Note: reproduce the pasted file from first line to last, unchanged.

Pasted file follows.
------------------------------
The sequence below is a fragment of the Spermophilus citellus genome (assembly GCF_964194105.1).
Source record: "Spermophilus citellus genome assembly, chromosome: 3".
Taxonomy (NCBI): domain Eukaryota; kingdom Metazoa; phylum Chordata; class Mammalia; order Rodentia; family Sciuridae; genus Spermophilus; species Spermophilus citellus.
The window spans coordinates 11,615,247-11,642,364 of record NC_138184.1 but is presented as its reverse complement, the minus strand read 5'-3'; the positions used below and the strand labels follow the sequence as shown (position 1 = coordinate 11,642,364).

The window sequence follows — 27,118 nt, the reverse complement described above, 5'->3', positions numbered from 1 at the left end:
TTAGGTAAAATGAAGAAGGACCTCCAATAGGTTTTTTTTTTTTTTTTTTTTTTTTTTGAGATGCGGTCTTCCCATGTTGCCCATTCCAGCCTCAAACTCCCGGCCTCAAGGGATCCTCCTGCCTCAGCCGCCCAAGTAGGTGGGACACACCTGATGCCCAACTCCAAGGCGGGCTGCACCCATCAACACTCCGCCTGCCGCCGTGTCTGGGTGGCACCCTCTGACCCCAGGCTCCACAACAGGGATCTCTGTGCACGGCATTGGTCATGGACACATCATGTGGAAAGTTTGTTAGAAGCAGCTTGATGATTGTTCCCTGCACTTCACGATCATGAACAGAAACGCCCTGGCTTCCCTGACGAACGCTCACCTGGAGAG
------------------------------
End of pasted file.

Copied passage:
The sequence below is a fragment of the Spermophilus citellus genome (assembly GCF_964194105.1).
Source record: "Spermophilus citellus genome assembly, chromosome: 3".
Taxonomy (NCBI): domain Eukaryota; kingdom Metazoa; phylum Chordata; class Mammalia; order Rodentia; family Sciuridae; genus Spermophilus; species Spermophilus citellus.
The window spans coordinates 11,615,247-11,642,364 of record NC_138184.1 but is presented as its reverse complement, the minus strand read 5'-3'; the positions used below and the strand labels follow the sequence as shown (position 1 = coordinate 11,642,364).

The window sequence follows — 27,118 nt, the reverse complement described above, 5'->3', positions numbered from 1 at the left end:
TTAGGTAAAATGAAGAAGGACCTCCAATAGGTTTTTTTTTTTTTTTTTTTTTTTTTTGAGATGCGGTCTTCCCATGTTGCCCATTCCAGCCTCAAACTCCCGGCCTCAAGGGATCCTCCTGCCTCAGCCGCCCAAGTAGGTGGGACACACCTGATGCCCAACTCCAAGGCGGGCTGCACCCATCAACACTCCGCCTGCCGCCGTGTCTGGGTGGCACCCTCTGACCCCAGGCTCCACAACAGGGATCTCTGTGCACGGCATTGGTCATGGACACATCATGTGGAAAGTTTGTTAGAAGCAGCTTGATGATTGTTCCCTGCACTTCACGATCATGAACAGAAACGCCCTGGCTTCCCTGACGAACGCTCACCTGGAGAG